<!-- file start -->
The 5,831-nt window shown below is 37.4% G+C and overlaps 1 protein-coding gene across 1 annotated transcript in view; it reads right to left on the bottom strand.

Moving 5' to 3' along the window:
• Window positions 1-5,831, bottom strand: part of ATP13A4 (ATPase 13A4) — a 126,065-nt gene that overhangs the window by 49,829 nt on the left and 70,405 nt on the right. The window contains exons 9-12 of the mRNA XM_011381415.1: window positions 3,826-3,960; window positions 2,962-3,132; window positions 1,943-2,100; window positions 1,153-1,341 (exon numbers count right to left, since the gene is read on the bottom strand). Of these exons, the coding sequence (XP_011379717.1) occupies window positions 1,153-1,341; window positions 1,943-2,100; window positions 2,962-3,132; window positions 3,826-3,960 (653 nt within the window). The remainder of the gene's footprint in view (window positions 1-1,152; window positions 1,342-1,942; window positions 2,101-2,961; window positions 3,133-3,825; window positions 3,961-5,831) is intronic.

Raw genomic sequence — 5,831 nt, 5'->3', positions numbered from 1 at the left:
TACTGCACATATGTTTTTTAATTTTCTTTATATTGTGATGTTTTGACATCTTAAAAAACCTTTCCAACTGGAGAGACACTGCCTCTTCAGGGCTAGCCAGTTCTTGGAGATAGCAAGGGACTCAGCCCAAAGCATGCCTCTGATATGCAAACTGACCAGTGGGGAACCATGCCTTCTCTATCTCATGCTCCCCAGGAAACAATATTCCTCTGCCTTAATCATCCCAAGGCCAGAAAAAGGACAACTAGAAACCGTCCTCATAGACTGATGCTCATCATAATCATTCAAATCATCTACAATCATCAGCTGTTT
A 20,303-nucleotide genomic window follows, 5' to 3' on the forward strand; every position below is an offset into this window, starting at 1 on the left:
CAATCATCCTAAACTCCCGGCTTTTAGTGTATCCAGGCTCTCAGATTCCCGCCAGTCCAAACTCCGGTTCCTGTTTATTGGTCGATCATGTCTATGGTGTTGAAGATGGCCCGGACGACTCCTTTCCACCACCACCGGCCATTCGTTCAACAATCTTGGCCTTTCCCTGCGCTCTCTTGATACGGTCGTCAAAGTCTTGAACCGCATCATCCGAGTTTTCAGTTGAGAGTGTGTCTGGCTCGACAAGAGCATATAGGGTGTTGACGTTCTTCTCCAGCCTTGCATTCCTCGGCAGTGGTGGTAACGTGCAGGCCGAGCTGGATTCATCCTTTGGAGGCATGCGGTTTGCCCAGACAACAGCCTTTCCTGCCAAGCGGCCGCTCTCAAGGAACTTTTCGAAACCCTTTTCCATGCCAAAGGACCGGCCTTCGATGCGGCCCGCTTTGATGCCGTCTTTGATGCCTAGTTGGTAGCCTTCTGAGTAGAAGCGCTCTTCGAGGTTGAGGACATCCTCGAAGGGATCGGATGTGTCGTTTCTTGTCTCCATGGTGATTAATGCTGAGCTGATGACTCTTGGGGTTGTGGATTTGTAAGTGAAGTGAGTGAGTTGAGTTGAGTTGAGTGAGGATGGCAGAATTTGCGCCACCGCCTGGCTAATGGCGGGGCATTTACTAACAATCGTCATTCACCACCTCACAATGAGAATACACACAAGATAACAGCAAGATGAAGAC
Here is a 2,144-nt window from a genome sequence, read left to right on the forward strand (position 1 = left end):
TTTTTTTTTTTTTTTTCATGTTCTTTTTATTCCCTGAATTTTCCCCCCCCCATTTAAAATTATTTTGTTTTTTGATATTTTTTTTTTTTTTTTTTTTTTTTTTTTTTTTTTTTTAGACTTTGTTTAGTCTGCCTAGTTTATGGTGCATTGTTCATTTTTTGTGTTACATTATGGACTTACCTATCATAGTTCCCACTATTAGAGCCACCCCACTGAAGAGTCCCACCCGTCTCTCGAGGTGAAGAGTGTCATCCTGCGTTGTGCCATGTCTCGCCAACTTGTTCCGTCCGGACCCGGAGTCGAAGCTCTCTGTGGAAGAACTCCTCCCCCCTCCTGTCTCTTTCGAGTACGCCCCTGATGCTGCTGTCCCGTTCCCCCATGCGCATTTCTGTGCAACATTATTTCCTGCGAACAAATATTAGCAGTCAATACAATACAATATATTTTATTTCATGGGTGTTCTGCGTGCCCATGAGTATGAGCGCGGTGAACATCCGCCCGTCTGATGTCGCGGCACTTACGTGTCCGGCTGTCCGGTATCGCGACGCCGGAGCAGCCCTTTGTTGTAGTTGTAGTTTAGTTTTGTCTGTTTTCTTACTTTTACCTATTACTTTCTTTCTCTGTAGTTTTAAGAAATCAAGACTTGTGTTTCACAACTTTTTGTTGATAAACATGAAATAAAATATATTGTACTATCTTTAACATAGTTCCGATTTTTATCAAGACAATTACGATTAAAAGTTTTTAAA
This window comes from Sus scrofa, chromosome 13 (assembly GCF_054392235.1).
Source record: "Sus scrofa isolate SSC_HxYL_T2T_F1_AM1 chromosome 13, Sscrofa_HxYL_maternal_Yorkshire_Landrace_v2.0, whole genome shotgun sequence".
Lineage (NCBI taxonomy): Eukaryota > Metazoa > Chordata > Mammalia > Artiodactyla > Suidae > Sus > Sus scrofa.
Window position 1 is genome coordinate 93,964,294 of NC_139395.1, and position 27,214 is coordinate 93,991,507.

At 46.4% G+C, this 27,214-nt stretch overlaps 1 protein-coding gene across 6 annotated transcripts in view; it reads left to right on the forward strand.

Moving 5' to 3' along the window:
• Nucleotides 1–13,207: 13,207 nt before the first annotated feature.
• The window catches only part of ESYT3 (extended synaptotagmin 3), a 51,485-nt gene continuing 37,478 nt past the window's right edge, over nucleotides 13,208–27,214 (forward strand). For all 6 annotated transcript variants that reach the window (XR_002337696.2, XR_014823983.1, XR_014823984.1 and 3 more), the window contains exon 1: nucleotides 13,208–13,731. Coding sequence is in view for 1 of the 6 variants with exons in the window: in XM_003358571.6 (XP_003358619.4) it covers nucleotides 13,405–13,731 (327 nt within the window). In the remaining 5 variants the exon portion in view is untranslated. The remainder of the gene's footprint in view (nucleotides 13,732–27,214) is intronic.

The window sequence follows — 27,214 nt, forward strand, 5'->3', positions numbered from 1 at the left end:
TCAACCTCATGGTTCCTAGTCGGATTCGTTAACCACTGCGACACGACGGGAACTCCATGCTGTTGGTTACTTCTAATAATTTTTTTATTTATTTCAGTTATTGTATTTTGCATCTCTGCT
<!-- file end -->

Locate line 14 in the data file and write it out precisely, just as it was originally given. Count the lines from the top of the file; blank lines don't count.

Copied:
At 46.4% G+C, this 27,214-nt stretch overlaps 1 protein-coding gene across 6 annotated transcripts in view; it reads left to right on the forward strand.